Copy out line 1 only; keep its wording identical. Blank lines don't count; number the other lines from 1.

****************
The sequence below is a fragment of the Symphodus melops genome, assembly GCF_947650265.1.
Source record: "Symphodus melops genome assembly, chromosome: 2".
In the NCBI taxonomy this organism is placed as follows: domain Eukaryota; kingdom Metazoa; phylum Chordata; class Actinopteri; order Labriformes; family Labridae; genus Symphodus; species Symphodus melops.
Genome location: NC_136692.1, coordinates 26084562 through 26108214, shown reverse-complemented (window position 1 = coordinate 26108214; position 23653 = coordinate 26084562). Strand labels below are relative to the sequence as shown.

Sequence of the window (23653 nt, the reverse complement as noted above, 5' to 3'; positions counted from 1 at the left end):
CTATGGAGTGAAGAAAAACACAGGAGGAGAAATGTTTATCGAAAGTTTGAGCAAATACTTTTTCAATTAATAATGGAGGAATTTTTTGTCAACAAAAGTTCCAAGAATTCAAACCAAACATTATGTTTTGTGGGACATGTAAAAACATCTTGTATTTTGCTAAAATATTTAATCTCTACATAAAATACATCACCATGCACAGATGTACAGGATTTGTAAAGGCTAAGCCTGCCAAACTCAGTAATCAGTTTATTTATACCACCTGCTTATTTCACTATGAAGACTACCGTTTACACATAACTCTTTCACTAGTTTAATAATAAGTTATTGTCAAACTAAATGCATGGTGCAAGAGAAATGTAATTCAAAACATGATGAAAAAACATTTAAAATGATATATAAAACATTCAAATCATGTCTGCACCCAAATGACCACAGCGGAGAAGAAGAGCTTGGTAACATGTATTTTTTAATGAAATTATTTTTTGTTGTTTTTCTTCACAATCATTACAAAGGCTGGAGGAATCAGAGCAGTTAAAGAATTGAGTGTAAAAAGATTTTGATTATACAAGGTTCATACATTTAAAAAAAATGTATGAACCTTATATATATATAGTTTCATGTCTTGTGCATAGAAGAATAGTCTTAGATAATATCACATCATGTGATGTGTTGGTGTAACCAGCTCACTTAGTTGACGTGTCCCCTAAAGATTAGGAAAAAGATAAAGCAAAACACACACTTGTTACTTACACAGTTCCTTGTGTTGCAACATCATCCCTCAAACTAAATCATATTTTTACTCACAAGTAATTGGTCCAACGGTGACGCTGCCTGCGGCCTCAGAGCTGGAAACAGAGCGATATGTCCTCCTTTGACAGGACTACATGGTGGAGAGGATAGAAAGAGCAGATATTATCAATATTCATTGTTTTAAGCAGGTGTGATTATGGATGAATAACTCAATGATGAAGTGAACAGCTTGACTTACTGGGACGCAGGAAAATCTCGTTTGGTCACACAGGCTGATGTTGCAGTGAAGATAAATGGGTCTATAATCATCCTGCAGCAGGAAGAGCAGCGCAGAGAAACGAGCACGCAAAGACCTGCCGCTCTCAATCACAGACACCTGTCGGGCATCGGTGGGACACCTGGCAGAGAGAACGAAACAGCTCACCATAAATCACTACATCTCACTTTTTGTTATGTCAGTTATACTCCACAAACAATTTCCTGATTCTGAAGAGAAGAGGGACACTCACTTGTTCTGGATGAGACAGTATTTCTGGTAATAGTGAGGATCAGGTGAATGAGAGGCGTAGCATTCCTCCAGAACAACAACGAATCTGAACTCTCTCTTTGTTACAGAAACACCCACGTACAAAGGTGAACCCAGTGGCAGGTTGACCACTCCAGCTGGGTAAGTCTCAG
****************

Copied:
The sequence below is a fragment of the Symphodus melops genome, assembly GCF_947650265.1.